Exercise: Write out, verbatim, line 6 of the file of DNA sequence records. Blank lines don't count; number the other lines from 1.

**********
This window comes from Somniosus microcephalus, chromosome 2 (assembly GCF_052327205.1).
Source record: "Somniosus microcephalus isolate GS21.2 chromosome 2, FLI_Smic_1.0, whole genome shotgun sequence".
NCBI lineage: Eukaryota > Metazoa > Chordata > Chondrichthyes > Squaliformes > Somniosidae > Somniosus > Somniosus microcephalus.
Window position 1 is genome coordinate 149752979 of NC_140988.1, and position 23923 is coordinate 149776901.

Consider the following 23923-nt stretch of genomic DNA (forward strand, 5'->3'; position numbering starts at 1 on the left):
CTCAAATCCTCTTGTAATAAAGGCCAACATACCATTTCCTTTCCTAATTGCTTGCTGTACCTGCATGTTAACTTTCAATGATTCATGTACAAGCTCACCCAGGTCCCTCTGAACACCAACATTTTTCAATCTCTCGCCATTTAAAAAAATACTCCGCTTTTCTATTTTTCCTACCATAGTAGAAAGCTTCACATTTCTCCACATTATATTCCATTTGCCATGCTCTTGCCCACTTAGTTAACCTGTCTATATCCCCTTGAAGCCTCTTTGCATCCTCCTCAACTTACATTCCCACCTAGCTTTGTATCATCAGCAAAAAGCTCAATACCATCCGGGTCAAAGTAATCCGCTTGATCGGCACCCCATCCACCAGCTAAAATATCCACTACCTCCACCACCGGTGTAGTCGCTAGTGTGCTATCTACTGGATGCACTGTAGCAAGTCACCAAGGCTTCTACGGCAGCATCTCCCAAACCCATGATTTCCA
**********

CTCAAATCCTCTTGTAATAAAGGCCAACATACCATTTCCTTTCCTAATTGCTTGCTGTACCTGCATGTTAACTTTCAATGATTCATGTACAAGCTCACCCAGGTCCCTCTGAACACCAACATTTTTCAATCTCTCGCCATTTAAAAAAATACTCCGCTTTTCTATTTTTCCTACCATAGTAGAAAGCTTCACATTTCTCCACATTATATTCCATTTGCCATGCTCTTGCCCACTTAGTTAACCTGTCTATATCCCCTTGAAGCCTCTTTGCATCCTCCTCAACTTACATTCCCACCTAGCTTTGTATCATCAGCAAAAAGCTCAATACCATCCGGGTCAAAGTAATCCGCTTGATCGGCACCCCATCCACCAGCTAAAATATCCACTACCTCCACCACCGGTGTAGTCGCTAGTGTGCTATCTACTGGATGCACTGTAGCAAGTCACCAAGGCTTCTACGGCAGCATCTCCCAAACCCATGATTTCCA